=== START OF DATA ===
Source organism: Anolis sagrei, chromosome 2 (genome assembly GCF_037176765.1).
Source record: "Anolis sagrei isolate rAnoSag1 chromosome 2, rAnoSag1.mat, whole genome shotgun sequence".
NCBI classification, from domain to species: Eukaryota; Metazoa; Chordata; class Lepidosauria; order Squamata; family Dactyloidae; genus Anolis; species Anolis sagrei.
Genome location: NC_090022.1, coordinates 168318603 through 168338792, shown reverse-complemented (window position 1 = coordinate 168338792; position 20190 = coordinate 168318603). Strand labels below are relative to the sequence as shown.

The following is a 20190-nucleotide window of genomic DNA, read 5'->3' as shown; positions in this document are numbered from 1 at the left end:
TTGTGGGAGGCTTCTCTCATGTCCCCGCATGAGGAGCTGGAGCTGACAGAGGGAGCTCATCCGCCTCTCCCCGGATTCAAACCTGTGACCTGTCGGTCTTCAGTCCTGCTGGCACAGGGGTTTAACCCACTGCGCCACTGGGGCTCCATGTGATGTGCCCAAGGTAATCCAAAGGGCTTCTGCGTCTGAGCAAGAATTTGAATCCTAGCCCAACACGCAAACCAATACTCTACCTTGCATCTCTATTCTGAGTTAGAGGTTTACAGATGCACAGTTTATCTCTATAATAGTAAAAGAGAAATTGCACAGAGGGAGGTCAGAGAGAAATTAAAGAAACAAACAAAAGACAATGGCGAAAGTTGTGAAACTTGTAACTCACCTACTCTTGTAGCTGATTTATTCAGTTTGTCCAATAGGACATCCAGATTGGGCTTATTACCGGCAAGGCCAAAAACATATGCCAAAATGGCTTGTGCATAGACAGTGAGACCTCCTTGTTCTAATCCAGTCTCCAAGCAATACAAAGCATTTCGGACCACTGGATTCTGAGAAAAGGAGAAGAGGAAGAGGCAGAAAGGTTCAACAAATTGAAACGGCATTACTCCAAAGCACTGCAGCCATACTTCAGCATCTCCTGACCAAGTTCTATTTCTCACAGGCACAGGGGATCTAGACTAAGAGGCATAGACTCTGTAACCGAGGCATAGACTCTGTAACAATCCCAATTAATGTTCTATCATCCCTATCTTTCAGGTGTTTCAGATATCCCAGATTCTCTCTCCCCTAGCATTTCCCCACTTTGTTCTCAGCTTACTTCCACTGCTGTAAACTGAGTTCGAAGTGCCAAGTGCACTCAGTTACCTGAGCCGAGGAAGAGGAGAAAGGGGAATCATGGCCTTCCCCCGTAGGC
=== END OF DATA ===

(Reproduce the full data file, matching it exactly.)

Source organism: Anolis sagrei, chromosome 2 (genome assembly GCF_037176765.1).
Source record: "Anolis sagrei isolate rAnoSag1 chromosome 2, rAnoSag1.mat, whole genome shotgun sequence".
NCBI classification, from domain to species: Eukaryota; Metazoa; Chordata; class Lepidosauria; order Squamata; family Dactyloidae; genus Anolis; species Anolis sagrei.
Genome location: NC_090022.1, coordinates 168318603 through 168338792, shown reverse-complemented (window position 1 = coordinate 168338792; position 20190 = coordinate 168318603). Strand labels below are relative to the sequence as shown.

The following is a 20190-nucleotide window of genomic DNA, read 5'->3' as shown; positions in this document are numbered from 1 at the left end:
TTGTGGGAGGCTTCTCTCATGTCCCCGCATGAGGAGCTGGAGCTGACAGAGGGAGCTCATCCGCCTCTCCCCGGATTCAAACCTGTGACCTGTCGGTCTTCAGTCCTGCTGGCACAGGGGTTTAACCCACTGCGCCACTGGGGCTCCATGTGATGTGCCCAAGGTAATCCAAAGGGCTTCTGCGTCTGAGCAAGAATTTGAATCCTAGCCCAACACGCAAACCAATACTCTACCTTGCATCTCTATTCTGAGTTAGAGGTTTACAGATGCACAGTTTATCTCTATAATAGTAAAAGAGAAATTGCACAGAGGGAGGTCAGAGAGAAATTAAAGAAACAAACAAAAGACAATGGCGAAAGTTGTGAAACTTGTAACTCACCTACTCTTGTAGCTGATTTATTCAGTTTGTCCAATAGGACATCCAGATTGGGCTTATTACCGGCAAGGCCAAAAACATATGCCAAAATGGCTTGTGCATAGACAGTGAGACCTCCTTGTTCTAATCCAGTCTCCAAGCAATACAAAGCATTTCGGACCACTGGATTCTGAGAAAAGGAGAAGAGGAAGAGGCAGAAAGGTTCAACAAATTGAAACGGCATTACTCCAAAGCACTGCAGCCATACTTCAGCATCTCCTGACCAAGTTCTATTTCTCACAGGCACAGGGGATCTAGACTAAGAGGCATAGACTCTGTAACCGAGGCATAGACTCTGTAACAATCCCAATTAATGTTCTATCATCCCTATCTTTCAGGTGTTTCAGATATCCCAGATTCTCTCTCCCCTAGCATTTCCCCACTTTGTTCTCAGCTTACTTCCACTGCTGTAAACTGAGTTCGAAGTGCCAAGTGCACTCAGTTACCTGAGCCGAGGAAGAGGAGAAAGGGGAATCATGGCCTTCCCCCGTAGGC